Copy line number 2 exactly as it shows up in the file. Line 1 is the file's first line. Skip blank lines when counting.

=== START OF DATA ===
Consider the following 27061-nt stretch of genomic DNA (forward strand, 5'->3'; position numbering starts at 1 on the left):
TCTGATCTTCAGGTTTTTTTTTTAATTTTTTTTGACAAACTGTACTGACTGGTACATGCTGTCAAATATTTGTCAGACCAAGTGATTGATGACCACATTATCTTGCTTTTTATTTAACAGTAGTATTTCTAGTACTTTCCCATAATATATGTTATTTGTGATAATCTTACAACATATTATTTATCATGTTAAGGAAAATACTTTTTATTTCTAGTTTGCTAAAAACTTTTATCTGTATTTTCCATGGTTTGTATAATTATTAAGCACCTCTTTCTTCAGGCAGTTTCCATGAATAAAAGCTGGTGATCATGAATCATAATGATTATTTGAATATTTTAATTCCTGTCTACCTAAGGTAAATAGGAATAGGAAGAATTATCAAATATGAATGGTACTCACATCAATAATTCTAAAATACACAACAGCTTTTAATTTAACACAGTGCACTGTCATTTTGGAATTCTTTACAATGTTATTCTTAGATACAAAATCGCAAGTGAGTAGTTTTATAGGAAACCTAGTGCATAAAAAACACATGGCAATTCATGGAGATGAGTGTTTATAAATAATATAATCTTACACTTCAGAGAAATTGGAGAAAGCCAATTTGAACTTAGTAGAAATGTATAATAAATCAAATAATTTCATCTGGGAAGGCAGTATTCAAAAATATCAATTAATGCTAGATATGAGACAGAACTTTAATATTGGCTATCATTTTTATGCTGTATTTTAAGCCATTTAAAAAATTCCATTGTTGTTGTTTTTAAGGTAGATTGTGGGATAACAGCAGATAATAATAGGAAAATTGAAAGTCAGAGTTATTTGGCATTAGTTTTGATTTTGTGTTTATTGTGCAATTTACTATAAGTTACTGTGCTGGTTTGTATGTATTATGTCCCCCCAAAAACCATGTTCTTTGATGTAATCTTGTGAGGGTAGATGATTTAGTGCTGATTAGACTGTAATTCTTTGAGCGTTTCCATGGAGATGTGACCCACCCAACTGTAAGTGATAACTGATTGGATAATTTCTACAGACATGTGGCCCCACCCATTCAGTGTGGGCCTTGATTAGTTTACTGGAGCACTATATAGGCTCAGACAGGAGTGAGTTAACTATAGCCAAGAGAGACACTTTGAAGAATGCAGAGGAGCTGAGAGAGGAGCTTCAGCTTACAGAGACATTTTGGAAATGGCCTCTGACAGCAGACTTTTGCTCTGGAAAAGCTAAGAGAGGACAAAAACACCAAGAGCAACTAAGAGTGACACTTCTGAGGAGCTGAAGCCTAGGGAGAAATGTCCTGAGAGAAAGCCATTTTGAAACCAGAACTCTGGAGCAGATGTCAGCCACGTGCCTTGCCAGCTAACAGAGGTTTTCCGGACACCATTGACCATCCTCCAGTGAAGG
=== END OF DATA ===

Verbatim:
TCTGATCTTCAGGTTTTTTTTTTAATTTTTTTTGACAAACTGTACTGACTGGTACATGCTGTCAAATATTTGTCAGACCAAGTGATTGATGACCACATTATCTTGCTTTTTATTTAACAGTAGTATTTCTAGTACTTTCCCATAATATATGTTATTTGTGATAATCTTACAACATATTATTTATCATGTTAAGGAAAATACTTTTTATTTCTAGTTTGCTAAAAACTTTTATCTGTATTTTCCATGGTTTGTATAATTATTAAGCACCTCTTTCTTCAGGCAGTTTCCATGAATAAAAGCTGGTGATCATGAATCATAATGATTATTTGAATATTTTAATTCCTGTCTACCTAAGGTAAATAGGAATAGGAAGAATTATCAAATATGAATGGTACTCACATCAATAATTCTAAAATACACAACAGCTTTTAATTTAACACAGTGCACTGTCATTTTGGAATTCTTTACAATGTTATTCTTAGATACAAAATCGCAAGTGAGTAGTTTTATAGGAAACCTAGTGCATAAAAAACACATGGCAATTCATGGAGATGAGTGTTTATAAATAATATAATCTTACACTTCAGAGAAATTGGAGAAAGCCAATTTGAACTTAGTAGAAATGTATAATAAATCAAATAATTTCATCTGGGAAGGCAGTATTCAAAAATATCAATTAATGCTAGATATGAGACAGAACTTTAATATTGGCTATCATTTTTATGCTGTATTTTAAGCCATTTAAAAAATTCCATTGTTGTTGTTTTTAAGGTAGATTGTGGGATAACAGCAGATAATAATAGGAAAATTGAAAGTCAGAGTTATTTGGCATTAGTTTTGATTTTGTGTTTATTGTGCAATTTACTATAAGTTACTGTGCTGGTTTGTATGTATTATGTCCCCCCAAAAACCATGTTCTTTGATGTAATCTTGTGAGGGTAGATGATTTAGTGCTGATTAGACTGTAATTCTTTGAGCGTTTCCATGGAGATGTGACCCACCCAACTGTAAGTGATAACTGATTGGATAATTTCTACAGACATGTGGCCCCACCCATTCAGTGTGGGCCTTGATTAGTTTACTGGAGCACTATATAGGCTCAGACAGGAGTGAGTTAACTATAGCCAAGAGAGACACTTTGAAGAATGCAGAGGAGCTGAGAGAGGAGCTTCAGCTTACAGAGACATTTTGGAAATGGCCTCTGACAGCAGACTTTTGCTCTGGAAAAGCTAAGAGAGGACAAAAACACCAAGAGCAACTAAGAGTGACACTTCTGAGGAGCTGAAGCCTAGGGAGAAATGTCCTGAGAGAAAGCCATTTTGAAACCAGAACTCTGGAGCAGATGTCAGCCACGTGCCTTGCCAGCTAACAGAGGTTTTCCGGACACCATTGACCATCCTCCAGTGAAGG